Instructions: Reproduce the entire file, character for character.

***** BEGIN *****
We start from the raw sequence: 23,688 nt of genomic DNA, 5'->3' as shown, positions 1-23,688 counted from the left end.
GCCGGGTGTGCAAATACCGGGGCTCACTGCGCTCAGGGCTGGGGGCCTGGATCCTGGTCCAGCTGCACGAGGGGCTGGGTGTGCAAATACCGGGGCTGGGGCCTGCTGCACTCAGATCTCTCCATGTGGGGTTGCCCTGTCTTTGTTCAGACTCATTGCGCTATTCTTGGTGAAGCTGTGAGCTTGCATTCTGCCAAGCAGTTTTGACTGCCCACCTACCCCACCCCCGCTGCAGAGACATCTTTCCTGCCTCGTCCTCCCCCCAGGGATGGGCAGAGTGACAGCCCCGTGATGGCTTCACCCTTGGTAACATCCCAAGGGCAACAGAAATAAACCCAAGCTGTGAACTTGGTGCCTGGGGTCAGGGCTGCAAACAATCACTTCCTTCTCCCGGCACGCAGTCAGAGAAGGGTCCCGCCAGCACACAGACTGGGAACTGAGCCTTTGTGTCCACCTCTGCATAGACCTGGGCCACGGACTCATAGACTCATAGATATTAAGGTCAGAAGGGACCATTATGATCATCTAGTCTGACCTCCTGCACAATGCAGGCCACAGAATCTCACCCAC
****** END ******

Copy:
We start from the raw sequence: 23,688 nt of genomic DNA, 5'->3' as shown, positions 1-23,688 counted from the left end.
GCCGGGTGTGCAAATACCGGGGCTCACTGCGCTCAGGGCTGGGGGCCTGGATCCTGGTCCAGCTGCACGAGGGGCTGGGTGTGCAAATACCGGGGCTGGGGCCTGCTGCACTCAGATCTCTCCATGTGGGGTTGCCCTGTCTTTGTTCAGACTCATTGCGCTATTCTTGGTGAAGCTGTGAGCTTGCATTCTGCCAAGCAGTTTTGACTGCCCACCTACCCCACCCCCGCTGCAGAGACATCTTTCCTGCCTCGTCCTCCCCCCAGGGATGGGCAGAGTGACAGCCCCGTGATGGCTTCACCCTTGGTAACATCCCAAGGGCAACAGAAATAAACCCAAGCTGTGAACTTGGTGCCTGGGGTCAGGGCTGCAAACAATCACTTCCTTCTCCCGGCACGCAGTCAGAGAAGGGTCCCGCCAGCACACAGACTGGGAACTGAGCCTTTGTGTCCACCTCTGCATAGACCTGGGCCACGGACTCATAGACTCATAGATATTAAGGTCAGAAGGGACCATTATGATCATCTAGTCTGACCTCCTGCACAATGCAGGCCACAGAATCTCACCCAC